Two years ago this week I went back to Pennsylvania for my 50th High School Reunion. It was great seeing many old friends. But one old friend was conspicuous by his absence – Tony, who had been one of my best friends. We were lab partners in High School and inseparable during college summer vacations. When he flunked out of College, he joined the Air Force and was stationed here at Pease. I would regularly drive up to see him. When he got out of the Air Force, I got him a job at Prudential where I had been working. However, in the Air Force, he had begun using drugs. He began with Marijuana and went on to stronger stuff, including LSD. He went out to California and joined the Center for Feeling Therapy, a cult-like approach to take care of your psychological problems. He became estranged from his family and his friends. While I tried, over the years, to reconnect, the gap was too wide. We could never be friends again.

The gap between Christians and Jews – and later Christians and Muslims – is similar to the gap between Tony and me. There was so much we had in common, and yet, the layers of his experience experimenting with Drugs and primal scream therapy broke everything we had in common.

The gap between Christians and Jews and Muslims centers on two experiences and two mysteries. The two experiences are these: 1) The Christians experienced God from the very beginning as the Creator, the savior and the sanctifier, or more commonly, as Father, Son and Holy Spirit. And while each role taken on by Father, Son and Holy Spirit is unique, it is still the one same God who does all of this.

The second experience is this: The early Christians understood Jesus as both true and authentic human, and, at the same time, true and authentic God. He is not one or the other; he is both at the same time. And while most Jews and Muslims have no problem understanding Jesus as a prophet – and perhaps one of the greatest prophets – They have difficulty believing that he is also God.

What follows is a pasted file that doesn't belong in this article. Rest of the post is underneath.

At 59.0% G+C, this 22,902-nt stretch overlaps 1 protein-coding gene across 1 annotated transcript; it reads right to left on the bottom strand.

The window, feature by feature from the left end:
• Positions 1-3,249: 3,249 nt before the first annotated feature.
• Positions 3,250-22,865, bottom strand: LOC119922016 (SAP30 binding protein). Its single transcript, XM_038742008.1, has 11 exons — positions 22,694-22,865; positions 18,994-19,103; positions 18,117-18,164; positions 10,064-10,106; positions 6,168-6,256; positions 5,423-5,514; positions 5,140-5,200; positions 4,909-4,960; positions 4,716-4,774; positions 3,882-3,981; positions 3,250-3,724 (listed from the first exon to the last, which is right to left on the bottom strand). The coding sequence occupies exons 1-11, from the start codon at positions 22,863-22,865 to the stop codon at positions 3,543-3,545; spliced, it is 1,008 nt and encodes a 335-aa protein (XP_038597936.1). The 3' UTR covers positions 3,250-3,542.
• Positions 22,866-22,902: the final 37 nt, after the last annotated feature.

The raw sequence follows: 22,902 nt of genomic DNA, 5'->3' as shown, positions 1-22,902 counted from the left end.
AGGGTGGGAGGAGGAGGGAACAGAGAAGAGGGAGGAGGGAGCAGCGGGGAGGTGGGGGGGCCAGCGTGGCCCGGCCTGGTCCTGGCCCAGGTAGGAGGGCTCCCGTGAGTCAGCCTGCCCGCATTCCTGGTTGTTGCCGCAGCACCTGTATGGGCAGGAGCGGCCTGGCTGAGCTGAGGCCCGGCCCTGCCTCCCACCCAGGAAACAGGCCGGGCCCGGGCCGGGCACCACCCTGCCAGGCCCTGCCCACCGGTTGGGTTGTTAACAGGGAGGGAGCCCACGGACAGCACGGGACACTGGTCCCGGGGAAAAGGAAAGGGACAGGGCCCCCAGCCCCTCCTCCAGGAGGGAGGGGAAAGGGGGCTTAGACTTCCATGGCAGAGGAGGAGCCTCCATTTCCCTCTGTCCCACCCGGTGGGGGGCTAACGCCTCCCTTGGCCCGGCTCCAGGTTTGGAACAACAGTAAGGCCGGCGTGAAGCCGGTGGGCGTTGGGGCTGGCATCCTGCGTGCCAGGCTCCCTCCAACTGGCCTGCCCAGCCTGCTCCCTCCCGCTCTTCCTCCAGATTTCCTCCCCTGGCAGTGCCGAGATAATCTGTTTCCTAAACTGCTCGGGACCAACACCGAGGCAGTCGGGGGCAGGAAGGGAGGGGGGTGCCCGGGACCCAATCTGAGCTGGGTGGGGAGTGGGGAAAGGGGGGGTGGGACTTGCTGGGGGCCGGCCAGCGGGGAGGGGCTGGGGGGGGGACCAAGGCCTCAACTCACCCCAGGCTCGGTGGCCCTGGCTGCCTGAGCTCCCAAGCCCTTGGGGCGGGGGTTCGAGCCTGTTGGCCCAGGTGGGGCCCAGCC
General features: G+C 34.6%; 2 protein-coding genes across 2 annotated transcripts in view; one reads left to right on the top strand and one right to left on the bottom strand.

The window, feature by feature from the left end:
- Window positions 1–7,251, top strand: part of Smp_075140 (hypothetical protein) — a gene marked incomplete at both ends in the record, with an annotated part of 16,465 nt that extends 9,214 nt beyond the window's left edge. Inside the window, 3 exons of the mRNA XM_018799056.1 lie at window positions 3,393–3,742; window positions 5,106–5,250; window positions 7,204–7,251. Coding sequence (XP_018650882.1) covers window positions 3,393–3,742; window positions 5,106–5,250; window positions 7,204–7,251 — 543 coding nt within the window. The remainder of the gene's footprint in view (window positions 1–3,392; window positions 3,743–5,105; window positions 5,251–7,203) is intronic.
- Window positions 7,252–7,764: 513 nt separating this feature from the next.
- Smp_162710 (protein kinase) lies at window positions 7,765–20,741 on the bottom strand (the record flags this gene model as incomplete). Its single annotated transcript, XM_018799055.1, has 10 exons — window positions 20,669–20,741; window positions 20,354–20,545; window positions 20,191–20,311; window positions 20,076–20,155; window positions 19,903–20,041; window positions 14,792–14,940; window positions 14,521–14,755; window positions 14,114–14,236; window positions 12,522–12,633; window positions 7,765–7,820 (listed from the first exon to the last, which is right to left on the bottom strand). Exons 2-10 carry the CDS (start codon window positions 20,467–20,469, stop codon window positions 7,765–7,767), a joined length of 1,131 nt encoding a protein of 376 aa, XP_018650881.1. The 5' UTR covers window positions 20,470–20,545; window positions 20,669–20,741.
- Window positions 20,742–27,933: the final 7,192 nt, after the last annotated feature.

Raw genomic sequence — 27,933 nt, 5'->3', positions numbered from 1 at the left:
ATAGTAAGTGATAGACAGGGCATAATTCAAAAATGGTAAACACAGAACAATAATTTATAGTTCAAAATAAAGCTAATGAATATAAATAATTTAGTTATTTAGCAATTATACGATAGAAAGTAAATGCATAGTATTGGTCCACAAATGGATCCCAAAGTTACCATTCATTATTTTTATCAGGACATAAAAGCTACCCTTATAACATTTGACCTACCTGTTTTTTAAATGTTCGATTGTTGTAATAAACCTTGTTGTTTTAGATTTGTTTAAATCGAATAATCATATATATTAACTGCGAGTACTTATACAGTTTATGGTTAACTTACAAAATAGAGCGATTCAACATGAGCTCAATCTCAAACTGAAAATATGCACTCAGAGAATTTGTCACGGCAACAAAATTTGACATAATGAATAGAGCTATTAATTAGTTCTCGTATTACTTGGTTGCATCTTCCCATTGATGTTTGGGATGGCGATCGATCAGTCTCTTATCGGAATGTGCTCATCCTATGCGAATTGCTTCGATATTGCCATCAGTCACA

These two experiences were so strong for the early Christians, however, that they could not go back to worshiping as Jews, but rather kept praising Jesus in the temple and in the synagogue until they were kicked out permanently. Like the gap that grew between Tony and me to the point where our friendship was broken, the gap between Jews and Christians was too wide at that point for reconciliation.

The Corinthian letters of St. Paul were written around 25 years after Jesus’s death and resurrection. Matthew’s gospel was written perhaps 50 years after the crucifixion. In our lessons for today, both Paul and Matthew  reflect this understanding that God has shown himself in three ways – As Father, Son and Spirit. Both Paul and Matthew also confess that Jesus is Lord and take their direction from Him, something that Jews and Muslims do not comprehend. The gap is just too wide.

In his landmark book, The Nature of Doctrine, George Lindbeck argued that doctrine comes from experience, which, in turn, regulates belief.  Thus, the early Christians, though willing to worship with their Jewish friends and neighbors, were not willing to go against their experience of God as Trinity or against Jesus as God and man.